BELLE PLAINE, Kan. — A former Army soldier who prosecutors said is a Satanist who hoped to overthrow the U.S. government should spend around three years in prison for providing viable instructions for building explosive devices to people who wanted to commit violence, the government argued Tuesday.

Jarrett William Smith, 24, a private first class stationed at Fort Riley, Kansas, and previously at Fort Bliss, Texas, was discharged from the military after admitting in February that he provided information about explosives in September to an FBI undercover agent.

In a motion opposing the lenient punishment sought by the defense, Assistant U.S. Attorney Anthony Mattivi wrote that Smith has admitted he posted on the internet a recipe for constructing an explosive device and a recipe for creating improvised napalm.

FBI bomb technicians have determined those recipes were viable, he said.

“He admitted providing the information even to individuals who told him they wanted to use the information to harm others,” Mattivi wrote. “He said that he did this in order to cause ‘chaos,’ and that it didn’t matter to him if his information led to the death of someone else.”

At his sentencing hearing Wednesday, Smith faces up to 20 years in prison and a $250,000 fine following his guilty pleas to two counts of distributing information related to explosives.

With no prior criminal history, the guideline range is between 2 ½ to just over three years in prison. Mattivi recommended that the court impose a sentence within that range.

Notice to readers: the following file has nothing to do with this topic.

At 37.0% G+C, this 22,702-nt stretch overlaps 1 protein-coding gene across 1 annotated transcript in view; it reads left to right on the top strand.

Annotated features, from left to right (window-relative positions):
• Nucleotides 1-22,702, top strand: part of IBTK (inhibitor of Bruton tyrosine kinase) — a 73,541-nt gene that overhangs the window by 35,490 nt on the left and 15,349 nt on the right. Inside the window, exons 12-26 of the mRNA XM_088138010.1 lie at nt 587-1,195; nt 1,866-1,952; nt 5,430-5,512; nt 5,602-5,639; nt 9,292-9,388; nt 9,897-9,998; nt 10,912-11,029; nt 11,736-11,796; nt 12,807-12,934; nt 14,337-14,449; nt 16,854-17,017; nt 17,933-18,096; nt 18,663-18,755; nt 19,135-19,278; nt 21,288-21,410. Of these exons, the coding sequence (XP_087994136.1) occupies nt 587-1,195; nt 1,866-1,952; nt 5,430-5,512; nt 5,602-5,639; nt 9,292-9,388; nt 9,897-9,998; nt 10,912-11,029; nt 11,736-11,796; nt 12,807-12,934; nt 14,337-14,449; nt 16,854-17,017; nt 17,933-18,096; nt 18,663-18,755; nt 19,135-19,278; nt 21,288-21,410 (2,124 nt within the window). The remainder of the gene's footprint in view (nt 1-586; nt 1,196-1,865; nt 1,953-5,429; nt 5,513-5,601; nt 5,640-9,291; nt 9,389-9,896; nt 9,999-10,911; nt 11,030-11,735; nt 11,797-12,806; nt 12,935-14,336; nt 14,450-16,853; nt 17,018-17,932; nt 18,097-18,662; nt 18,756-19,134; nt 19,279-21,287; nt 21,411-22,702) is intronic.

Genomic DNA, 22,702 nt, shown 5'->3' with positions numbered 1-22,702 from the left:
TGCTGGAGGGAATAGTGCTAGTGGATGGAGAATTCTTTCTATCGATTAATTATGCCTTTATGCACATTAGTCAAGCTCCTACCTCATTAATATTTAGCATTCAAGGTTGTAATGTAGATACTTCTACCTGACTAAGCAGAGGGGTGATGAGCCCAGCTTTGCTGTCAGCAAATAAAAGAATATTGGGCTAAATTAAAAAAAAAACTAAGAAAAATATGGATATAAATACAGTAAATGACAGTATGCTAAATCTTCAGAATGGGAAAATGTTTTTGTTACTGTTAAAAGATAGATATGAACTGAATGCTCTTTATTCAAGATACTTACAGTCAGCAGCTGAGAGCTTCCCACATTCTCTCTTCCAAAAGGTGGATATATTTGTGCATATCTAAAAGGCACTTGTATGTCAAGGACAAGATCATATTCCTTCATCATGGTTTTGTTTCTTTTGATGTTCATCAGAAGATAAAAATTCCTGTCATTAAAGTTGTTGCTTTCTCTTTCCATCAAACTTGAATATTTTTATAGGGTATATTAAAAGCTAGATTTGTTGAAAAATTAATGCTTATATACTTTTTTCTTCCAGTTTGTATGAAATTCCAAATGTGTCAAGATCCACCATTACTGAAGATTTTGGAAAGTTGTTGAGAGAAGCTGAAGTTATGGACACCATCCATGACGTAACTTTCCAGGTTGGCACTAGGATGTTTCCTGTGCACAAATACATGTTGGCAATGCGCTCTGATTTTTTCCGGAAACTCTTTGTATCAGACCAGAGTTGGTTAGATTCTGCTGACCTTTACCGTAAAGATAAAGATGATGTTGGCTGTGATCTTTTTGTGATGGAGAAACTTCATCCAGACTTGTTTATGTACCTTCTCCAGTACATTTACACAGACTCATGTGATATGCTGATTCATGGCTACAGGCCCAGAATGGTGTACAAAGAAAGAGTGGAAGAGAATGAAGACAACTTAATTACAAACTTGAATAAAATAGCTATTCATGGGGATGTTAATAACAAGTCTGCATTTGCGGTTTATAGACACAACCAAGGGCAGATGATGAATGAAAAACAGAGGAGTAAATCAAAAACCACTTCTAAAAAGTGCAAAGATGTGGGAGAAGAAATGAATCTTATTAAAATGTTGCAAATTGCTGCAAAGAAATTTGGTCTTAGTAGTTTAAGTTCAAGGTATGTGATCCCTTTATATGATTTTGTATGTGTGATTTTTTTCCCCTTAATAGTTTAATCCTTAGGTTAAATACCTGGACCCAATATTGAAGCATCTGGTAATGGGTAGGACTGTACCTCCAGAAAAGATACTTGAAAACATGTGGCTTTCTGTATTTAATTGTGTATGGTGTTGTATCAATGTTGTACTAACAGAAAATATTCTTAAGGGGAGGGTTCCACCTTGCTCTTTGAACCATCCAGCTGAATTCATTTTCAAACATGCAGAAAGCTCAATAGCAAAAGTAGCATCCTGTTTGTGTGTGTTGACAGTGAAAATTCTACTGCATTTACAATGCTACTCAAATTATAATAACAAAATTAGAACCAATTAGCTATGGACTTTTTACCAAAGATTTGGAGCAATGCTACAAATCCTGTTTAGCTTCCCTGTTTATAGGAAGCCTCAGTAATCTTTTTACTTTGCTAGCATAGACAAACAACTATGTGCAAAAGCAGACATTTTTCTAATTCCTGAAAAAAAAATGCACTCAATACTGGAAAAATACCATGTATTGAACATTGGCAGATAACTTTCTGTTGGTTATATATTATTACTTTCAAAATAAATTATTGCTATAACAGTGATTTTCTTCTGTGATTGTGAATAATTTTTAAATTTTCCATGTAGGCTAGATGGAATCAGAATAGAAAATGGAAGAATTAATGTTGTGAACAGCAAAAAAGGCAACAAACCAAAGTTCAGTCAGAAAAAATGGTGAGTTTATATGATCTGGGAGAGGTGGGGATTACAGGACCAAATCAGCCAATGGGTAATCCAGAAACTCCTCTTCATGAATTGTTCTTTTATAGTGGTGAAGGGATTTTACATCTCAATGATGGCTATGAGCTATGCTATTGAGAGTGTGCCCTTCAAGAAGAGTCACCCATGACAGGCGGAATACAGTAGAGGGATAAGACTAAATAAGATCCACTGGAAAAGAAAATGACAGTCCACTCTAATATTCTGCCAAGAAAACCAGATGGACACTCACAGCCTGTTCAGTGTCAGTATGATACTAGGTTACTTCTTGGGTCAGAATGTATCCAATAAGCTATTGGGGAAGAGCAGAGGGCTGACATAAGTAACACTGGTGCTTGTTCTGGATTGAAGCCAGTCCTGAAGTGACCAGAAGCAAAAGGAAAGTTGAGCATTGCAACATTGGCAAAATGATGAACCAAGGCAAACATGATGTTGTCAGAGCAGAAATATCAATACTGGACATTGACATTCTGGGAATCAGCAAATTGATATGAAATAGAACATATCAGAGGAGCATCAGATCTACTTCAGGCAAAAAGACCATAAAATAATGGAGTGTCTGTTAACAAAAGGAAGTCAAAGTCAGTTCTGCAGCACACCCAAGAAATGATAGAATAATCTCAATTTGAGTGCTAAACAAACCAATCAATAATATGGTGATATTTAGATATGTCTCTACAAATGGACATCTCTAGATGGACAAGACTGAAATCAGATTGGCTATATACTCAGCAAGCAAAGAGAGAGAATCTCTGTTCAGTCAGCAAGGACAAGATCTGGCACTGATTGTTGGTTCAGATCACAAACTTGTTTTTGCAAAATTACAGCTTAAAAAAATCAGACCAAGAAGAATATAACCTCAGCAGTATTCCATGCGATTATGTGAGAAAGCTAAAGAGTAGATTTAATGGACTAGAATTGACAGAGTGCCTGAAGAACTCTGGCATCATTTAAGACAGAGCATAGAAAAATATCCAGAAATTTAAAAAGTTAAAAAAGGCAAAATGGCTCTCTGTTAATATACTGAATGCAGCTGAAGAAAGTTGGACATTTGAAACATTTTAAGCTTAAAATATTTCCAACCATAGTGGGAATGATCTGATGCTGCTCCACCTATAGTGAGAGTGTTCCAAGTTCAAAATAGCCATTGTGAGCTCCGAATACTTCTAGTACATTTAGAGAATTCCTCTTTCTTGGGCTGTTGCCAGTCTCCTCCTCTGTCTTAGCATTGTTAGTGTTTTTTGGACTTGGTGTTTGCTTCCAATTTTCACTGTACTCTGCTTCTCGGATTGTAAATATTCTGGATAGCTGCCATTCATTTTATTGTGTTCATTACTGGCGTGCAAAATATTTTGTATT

Federal public defender Rich Federico had urged the court last week to impose 15 months imprisonment as he recounted his client’s lifetime of victimization, isolation and trauma that led him to become involved with online extremist groups.

In the defense sentencing memorandum, Smith’s attorney wrote of the near-daily barrage of bullying endured by a client who was born with the fiery red hair and a cleft lip and palate.

But Mattivi countered that the defense filing is filled with “speculation and armchair psychology” that the defense uses as a basis to request a sentence barely more than what a person could potentially receive in state court for passing a worthless check or for a second conviction of driving on a suspended license.

“Although the defendant may have had an unfortunate childhood, marred by bullying and social rejection, he nevertheless provided viable recipes online for use by individuals he knew wanted to commit violence and inflict harm upon others,” Mattivi wrote.

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